Cloud accounting software Xero has announced that its subscriber numbers have hit the one million mark after doubling in less than two years.
Xero founder and chief executive Rod Drury said that it was “very satisfying” to reach a milestone that had been promised to shareholders a few years back.
“Five-and-a-half years ago, at 50,000 subscribers, we asked shareholders to imagine our business at a million subscribers,” he said. “We invested for the long term to build a business and ecosystem to achieve those numbers.”
The investment required to get to this point has had a bearing on company results, with it reporting a $NZ82.5 million net loss for the 2016 financial year. Xero’s 2017 results are due to be announced in May.
The Wellington-headquartered startup has been locked in a bitter battle against incumbent MYOB for dominance in the accounting software market. MYOB claims a user base of 1.2 million businesses in Australia and New Zealand, although that figure may include licensees of its older non-cloud products.
Xero last year migrated more than 700,000 customers’ data to Amazon’s cloud in preparation for scaling to one million users, with one executive claiming it’s not weighed down maintaining a “legacy of desktop software”. MYOB then fought back to say Xero had been “a bit late” migrating to Amazon Web Services, claiming it has been on that cloud since 2011.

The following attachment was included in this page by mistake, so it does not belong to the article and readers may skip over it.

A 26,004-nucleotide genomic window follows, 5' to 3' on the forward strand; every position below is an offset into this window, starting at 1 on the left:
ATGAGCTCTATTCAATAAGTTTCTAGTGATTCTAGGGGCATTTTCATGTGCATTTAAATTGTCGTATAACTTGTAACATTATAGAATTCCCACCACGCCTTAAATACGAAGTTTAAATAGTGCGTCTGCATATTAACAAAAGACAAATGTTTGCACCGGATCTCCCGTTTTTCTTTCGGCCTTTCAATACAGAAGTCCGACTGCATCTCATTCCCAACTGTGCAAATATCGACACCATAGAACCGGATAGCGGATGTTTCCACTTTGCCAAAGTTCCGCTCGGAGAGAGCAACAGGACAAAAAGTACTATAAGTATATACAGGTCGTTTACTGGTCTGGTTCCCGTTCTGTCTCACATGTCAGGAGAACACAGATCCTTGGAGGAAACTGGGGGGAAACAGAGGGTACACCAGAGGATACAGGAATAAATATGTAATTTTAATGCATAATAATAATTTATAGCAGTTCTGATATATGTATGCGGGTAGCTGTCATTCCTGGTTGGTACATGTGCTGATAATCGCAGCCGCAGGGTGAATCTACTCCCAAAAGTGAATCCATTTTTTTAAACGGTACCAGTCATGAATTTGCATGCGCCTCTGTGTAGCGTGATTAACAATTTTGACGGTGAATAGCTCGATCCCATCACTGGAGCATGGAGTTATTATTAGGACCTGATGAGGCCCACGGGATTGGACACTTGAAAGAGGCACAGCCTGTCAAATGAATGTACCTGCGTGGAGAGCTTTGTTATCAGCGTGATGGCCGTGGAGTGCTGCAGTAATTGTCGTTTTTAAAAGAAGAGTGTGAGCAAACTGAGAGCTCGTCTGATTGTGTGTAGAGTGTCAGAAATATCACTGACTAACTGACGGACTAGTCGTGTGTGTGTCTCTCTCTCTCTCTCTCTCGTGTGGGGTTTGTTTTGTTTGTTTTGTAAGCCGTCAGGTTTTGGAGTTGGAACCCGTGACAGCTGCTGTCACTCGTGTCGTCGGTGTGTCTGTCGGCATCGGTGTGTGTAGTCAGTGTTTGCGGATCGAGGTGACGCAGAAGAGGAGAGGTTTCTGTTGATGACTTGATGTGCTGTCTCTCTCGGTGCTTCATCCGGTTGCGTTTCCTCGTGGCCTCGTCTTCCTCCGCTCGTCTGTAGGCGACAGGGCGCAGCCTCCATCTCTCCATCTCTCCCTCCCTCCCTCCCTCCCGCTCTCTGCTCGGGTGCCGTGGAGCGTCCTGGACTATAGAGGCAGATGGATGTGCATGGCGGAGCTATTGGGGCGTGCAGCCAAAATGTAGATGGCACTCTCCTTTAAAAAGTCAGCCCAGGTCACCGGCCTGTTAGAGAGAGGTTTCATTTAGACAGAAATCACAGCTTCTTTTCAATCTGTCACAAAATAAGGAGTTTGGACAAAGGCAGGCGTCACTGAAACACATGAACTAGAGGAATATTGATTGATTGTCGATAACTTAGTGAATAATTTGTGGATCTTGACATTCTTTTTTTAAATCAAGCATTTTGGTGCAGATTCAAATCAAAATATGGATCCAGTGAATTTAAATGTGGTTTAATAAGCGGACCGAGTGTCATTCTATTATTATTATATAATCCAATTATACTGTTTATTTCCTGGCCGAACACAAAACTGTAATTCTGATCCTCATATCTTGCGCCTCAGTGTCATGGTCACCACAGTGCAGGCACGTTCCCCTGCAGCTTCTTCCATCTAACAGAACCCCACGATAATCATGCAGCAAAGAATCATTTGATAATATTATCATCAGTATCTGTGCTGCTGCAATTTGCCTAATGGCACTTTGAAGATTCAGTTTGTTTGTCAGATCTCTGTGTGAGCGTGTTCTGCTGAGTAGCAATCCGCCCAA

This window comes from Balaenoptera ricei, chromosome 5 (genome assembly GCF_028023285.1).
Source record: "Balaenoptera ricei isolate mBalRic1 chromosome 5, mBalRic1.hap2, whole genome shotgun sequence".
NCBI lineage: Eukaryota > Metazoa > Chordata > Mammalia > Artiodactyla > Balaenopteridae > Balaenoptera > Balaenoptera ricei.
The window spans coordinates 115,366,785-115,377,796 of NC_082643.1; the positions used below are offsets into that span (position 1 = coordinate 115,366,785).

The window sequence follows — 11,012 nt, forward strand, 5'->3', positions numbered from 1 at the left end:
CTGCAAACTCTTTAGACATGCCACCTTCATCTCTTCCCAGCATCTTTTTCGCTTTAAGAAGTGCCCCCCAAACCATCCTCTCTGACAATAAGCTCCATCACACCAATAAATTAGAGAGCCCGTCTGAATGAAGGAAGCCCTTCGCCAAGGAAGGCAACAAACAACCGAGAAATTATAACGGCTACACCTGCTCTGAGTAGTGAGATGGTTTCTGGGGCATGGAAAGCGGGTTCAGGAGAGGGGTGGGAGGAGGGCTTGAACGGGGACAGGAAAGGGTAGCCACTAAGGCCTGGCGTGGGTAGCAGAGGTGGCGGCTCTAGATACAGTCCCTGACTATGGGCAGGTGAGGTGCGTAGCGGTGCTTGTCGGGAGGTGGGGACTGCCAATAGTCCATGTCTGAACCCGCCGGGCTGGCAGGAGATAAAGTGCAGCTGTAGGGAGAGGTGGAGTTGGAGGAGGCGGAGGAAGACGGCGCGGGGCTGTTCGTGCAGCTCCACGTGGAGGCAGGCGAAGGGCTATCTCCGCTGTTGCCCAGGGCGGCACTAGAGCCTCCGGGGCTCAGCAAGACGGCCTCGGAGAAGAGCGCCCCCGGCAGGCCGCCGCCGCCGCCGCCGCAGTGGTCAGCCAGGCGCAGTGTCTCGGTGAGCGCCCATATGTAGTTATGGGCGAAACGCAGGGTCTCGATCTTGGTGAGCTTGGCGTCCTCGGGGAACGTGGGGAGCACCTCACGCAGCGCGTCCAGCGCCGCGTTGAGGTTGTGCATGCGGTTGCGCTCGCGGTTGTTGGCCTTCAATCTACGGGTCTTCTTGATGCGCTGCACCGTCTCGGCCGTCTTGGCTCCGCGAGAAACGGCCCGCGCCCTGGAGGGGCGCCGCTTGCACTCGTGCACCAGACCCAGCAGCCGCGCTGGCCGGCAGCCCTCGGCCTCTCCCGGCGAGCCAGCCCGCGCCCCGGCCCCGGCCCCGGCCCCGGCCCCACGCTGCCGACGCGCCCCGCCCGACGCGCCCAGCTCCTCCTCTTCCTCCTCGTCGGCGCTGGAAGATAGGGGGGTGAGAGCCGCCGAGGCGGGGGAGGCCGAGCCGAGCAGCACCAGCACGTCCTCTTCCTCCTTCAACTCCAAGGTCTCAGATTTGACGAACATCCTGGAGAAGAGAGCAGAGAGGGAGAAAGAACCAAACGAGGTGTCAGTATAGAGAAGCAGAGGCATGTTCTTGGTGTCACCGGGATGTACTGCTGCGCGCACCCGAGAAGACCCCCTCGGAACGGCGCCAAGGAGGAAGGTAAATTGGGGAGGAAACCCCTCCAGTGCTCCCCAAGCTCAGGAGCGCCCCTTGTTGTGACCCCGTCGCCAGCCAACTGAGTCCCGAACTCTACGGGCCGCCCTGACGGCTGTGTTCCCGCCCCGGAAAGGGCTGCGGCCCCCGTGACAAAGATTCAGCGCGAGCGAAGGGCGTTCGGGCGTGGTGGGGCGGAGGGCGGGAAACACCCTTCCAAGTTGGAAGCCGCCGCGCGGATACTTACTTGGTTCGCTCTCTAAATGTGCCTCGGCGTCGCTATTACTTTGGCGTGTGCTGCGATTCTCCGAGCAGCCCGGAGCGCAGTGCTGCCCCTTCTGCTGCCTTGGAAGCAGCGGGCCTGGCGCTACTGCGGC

Drury said today that Xero’s single platform for global access had helped it gain subscribers in more than 180 countries and claimed the company’s products help break down international barriers for small business.
“Only a global platform… can offer the opportunity for small businesses and their advisors to expand their businesses offshore, connect to banks in multiple countries and use Xero’s technology and payment partnerships with Google, Apple, Square, Paypal, Stripe and others to do business seamlessly all over the world.”